Stem cell transplants have long been a therapy option for children with life-threatening cases of sickle-cell disease, but the procedure itself can be deadly.
Researchers in France now report that transplants have cured 30 consecutive patients over several years, thanks largely to an immunity-suppressing drug that has shown only mixed effectiveness in the past. The study of 69 children and young adults began in 1988.
The results document “an unprecedented cure rate for children” with this ailment, says Robert I. Handin of Brigham and Women’s Hospital in Boston.
Most of the transplants were of bone marrow. Seven consisted of umbilical cord blood. Like marrow, cord blood contains stem cells, which can develop into various types of blood cells. All the transplants came from siblings of the patients.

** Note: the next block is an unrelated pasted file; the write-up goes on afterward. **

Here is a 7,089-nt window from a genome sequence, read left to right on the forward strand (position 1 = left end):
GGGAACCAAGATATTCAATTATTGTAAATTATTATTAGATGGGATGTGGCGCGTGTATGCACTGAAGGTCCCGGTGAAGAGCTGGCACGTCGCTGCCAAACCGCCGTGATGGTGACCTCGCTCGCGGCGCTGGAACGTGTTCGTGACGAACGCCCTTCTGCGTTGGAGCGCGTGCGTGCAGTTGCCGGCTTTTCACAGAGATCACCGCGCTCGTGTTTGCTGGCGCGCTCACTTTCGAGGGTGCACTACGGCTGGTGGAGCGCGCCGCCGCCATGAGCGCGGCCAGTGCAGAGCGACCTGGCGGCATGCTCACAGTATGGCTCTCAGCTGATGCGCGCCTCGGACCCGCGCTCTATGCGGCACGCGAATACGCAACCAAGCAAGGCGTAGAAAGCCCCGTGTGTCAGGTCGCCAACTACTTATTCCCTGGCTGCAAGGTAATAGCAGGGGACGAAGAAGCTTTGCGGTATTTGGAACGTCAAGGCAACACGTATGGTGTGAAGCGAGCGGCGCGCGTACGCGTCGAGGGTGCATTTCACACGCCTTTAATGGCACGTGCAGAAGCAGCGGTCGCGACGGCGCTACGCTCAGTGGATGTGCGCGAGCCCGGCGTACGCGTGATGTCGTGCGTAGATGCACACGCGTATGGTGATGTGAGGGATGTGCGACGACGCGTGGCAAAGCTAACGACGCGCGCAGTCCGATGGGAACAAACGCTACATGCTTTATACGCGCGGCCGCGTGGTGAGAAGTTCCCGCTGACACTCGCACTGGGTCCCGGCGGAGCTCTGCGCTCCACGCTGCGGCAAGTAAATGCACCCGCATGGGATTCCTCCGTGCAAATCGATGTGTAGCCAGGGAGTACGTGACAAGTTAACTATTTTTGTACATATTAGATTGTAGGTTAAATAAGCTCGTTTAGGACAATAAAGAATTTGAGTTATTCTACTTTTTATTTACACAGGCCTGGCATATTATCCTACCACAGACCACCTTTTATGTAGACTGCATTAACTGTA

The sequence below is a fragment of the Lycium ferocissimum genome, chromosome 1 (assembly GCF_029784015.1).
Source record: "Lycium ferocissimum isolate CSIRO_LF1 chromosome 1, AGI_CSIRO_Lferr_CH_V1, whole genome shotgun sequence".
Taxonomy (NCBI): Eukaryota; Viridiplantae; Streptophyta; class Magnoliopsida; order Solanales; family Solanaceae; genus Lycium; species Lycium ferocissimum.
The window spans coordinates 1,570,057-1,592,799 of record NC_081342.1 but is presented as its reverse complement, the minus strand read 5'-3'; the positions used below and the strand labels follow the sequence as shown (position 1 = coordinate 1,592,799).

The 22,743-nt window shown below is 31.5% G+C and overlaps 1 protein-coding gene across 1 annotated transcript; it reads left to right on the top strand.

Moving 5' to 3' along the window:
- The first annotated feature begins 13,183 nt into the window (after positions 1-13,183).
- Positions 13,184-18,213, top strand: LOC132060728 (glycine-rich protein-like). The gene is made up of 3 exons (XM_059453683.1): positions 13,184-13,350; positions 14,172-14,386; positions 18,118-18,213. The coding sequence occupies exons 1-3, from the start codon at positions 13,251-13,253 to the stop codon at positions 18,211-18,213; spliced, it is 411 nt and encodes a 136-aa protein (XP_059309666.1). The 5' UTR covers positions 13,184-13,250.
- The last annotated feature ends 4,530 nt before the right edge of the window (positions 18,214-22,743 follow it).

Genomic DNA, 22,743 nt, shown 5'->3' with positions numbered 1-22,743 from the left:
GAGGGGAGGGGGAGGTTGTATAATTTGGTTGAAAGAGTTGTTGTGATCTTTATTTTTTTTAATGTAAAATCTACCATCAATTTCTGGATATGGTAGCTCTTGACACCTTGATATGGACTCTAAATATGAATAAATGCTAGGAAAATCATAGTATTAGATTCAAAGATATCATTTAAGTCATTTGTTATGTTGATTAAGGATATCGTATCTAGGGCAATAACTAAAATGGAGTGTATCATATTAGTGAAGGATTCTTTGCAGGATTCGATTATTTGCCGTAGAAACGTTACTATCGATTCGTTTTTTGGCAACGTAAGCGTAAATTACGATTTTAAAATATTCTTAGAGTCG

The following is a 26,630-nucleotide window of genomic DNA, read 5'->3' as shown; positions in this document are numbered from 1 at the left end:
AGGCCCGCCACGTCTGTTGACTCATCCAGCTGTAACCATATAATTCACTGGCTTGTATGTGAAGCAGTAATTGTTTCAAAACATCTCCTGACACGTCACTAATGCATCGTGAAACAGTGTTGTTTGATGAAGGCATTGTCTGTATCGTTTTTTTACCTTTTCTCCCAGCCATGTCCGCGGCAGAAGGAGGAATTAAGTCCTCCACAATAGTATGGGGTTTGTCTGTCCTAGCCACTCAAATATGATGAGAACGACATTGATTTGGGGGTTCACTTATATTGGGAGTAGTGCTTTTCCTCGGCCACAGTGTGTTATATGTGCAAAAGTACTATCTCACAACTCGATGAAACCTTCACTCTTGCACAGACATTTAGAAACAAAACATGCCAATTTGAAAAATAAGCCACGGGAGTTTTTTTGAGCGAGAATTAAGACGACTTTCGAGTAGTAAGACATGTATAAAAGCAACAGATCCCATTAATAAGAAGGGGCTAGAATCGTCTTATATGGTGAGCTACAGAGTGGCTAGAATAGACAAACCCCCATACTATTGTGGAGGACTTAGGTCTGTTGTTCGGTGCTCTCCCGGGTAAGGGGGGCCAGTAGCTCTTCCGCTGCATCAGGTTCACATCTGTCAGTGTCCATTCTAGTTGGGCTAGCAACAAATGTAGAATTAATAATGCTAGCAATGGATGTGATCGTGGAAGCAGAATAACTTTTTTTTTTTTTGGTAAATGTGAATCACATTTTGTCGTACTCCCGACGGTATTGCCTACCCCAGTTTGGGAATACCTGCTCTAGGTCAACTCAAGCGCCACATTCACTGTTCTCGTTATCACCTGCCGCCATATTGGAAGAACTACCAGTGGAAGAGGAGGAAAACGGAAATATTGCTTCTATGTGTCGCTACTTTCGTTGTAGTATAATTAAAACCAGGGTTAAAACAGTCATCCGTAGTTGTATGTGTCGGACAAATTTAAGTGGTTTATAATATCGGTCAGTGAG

In the transplant procedure, doctors first destroy the bone marrow of a patient, clearing the way for a sibling’s stem cells to take over and repopulate the person’s body with healthy blood cells. A major risk is that the recipient’s immune system will attack and kill the implanted cells.
In the study’s earlier years, the first 12 children with sickle-cell disease received a bone marrow transplant plus busulfan and cyclophosphamide, two drugs known to facilitate transplants. However, four of these children rejected the cells.
The next 57 patients received these two drugs with their cell transplants plus the immune suppressant, a protein called antithymocyte globulin. These patients fared better, says study coauthor Franoise Bernaudin of Saint Louis Hospital in Paris. Not one patient rejected the cells.
Overall, six patients–all among the first 39 to enter the study–died from complications of stem cell transplants.
Bernaudin presented the research last month in Philadelphia at a meeting of the American Society of Hematology.
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